Patricia Simonet says she found a way to calm down the raucous barkers at her animal shelter: For several hours a day, she plays a recording of dogs “laughing” – a pronounced breathy exhalation through the mouth, sort of like excited panting.
“It sounds like pigs snorting,” some tell Simonet, a cognitive ethnologist at Spokane County Regional Animal Protection Service in Spokane, Wash. She likens it to the human “hah hah hah” without the “a.” (Hear a one-second clip at www.laughing-dog.org.)
Which prompts the question: Do dogs really laugh?
Yes, Simonet says.
While researching dogs at play, she came to realize they make at least four distinct sound patterns during play time: barks, growls, whines and “dog-laugh” – that breathy forced exhalation used to initiate play.
“Only the laugh appears to be exclusively produced during play and friendly greetings, and not during other encounters,” reports Simonet. “So powerful is this stimulus, that humans can initiate play with dogs by using an imitation dog-laugh.”
This is not just a laughing matter. In fact, it’s serious enough that Simonet and her co-authors reported on their research at the Proceedings of 7th International Conference on Environmental Enrichment held in New York in 2005.
Give it a try. Just by hearing you make the breathy sound, your dog may respond by doing a “play bow” – extending his front legs and hoisting his back end in the air – to display the universal canine signal for, “Let’s play!”
(Tip: Another way you can initiate play is by whispering. It works about half the time. To improve your odds, whisper while you’re down on the floor doing a play bow yourself.)
“Perhaps the whisper is a close approximation to the dog-laugh,” Simonet says. “When humans whisper, they produce a pronounced forced, breathy exhalation through the mouth.”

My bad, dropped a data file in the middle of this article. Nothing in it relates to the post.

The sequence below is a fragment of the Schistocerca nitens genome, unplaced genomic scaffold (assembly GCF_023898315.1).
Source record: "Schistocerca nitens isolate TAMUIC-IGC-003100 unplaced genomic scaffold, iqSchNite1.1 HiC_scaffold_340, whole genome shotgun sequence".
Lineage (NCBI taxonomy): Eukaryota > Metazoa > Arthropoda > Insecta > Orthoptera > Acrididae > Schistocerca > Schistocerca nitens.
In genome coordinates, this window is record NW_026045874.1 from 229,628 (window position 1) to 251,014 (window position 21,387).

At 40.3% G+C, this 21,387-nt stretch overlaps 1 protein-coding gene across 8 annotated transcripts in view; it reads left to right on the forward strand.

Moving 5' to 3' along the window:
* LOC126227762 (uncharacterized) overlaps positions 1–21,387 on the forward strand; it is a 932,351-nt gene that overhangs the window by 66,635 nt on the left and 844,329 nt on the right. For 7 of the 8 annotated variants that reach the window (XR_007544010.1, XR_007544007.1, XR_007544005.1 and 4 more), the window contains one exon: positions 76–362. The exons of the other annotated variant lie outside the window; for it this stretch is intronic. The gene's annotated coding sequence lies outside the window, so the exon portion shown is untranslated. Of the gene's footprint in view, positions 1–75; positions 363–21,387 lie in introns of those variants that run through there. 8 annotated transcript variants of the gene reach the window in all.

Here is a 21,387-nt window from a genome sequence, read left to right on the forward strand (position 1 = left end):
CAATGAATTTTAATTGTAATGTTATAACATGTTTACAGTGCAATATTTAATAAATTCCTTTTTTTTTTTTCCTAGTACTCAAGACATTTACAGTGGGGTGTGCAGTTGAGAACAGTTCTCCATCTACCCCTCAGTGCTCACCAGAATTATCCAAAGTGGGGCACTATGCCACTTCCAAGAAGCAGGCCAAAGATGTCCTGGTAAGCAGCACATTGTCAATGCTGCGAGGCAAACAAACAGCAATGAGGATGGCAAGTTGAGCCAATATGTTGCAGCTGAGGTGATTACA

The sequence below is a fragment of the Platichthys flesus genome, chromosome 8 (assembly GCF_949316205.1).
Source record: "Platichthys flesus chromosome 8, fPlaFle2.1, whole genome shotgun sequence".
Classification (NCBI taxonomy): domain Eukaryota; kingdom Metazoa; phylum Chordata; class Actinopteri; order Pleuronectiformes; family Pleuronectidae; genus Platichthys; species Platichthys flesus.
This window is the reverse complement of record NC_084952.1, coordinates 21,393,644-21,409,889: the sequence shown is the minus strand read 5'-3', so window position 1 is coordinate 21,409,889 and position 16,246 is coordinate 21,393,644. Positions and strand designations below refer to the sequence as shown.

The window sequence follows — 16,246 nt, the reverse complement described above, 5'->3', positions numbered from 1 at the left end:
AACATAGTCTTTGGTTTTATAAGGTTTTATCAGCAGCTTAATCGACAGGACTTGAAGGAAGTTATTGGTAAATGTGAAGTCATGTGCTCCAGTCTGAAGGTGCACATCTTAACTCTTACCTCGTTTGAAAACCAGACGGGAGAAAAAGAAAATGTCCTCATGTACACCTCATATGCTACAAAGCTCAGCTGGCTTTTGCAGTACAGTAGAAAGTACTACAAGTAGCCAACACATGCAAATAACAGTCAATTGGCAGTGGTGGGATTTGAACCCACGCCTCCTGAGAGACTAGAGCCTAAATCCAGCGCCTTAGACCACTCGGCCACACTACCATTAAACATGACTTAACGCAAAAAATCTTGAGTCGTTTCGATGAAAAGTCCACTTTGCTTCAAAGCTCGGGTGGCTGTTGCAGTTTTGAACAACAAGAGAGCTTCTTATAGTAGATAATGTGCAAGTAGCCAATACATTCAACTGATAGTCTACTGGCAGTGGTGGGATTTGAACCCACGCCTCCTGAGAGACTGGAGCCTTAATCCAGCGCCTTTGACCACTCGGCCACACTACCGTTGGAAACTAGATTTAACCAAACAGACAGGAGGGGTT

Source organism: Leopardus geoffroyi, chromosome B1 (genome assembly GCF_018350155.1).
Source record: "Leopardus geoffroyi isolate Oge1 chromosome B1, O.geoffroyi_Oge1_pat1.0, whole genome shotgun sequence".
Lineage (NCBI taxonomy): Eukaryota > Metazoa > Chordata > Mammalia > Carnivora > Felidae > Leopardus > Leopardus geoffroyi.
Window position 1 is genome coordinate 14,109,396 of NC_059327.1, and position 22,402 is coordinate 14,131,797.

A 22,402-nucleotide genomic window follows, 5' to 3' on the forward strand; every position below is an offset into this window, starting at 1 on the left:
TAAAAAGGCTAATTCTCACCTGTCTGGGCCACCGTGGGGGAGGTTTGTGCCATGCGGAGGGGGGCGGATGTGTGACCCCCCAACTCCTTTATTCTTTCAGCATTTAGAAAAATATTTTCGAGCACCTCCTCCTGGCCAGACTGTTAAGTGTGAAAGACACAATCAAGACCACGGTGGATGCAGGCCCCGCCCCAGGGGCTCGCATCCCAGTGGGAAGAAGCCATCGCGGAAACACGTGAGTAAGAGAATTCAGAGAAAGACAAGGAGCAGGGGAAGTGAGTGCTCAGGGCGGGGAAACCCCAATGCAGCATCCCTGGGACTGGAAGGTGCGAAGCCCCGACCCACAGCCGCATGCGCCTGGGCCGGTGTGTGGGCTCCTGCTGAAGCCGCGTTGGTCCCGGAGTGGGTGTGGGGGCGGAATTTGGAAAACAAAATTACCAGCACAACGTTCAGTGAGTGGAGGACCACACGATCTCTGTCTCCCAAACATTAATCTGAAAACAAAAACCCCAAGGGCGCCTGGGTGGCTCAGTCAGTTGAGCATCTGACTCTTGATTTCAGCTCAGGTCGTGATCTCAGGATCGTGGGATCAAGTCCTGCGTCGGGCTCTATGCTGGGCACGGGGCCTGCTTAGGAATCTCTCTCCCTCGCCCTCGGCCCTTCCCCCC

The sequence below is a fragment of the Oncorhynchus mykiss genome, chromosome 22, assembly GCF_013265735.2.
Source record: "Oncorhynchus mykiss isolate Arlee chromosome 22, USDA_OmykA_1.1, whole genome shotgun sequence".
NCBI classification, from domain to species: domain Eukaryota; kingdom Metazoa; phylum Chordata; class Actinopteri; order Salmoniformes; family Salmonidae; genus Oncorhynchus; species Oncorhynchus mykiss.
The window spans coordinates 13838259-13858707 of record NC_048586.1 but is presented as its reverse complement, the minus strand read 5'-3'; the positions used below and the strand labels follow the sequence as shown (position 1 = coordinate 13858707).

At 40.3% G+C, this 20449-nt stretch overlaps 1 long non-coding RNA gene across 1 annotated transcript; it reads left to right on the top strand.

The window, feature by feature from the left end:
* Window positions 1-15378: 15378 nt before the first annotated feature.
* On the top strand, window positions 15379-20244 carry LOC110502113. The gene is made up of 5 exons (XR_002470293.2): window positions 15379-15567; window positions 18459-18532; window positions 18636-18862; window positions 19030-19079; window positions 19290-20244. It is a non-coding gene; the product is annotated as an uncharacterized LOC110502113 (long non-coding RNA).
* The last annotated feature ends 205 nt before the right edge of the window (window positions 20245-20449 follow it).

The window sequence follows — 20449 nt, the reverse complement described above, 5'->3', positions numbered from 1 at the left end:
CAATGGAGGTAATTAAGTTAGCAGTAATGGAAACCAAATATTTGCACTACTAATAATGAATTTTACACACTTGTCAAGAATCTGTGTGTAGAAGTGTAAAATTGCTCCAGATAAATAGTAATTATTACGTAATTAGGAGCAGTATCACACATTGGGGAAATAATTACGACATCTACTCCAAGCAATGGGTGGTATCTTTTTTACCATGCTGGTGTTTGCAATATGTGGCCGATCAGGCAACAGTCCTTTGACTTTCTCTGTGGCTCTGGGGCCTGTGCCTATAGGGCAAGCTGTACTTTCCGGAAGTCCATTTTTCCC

Nicholas Dodman, BVMS, a veterinarian and director of the Animal Behavior Clinic at Cummings School of Veterinary Medicine at Tufts University in North Grafton, Mass., agrees that dogs laugh, but they do it inwardly, he says – not as Simonet proposes.
“Inwardly, they’re thinking: ‘This is wicked good fun. I’m having the time of my life. Tee hee hee, ho ho ho.’ They just don’t open their mouths,” says Dr. Dodman, author of If Only They Could Speak: Stories about Pets and Their People (W.W. Norton).
Makes you wonder: who really is enjoying the final laugh – you or your dog?
Curious about canine comedians? Check out these references:
* Don’t Look Now, but is That Dog Laughing?
* Dog-laughter: Recorded Playback Reduces Stress-Related Behavior in Shelter Dogs”
* Compare dog laughter with the sound of dogs panting at www.laughing-dog.org
By Sally Deneen, a freelance writer from Seattle and co-author of The Dog Lover’s Companion to Florida (Avalon Travel Publishing).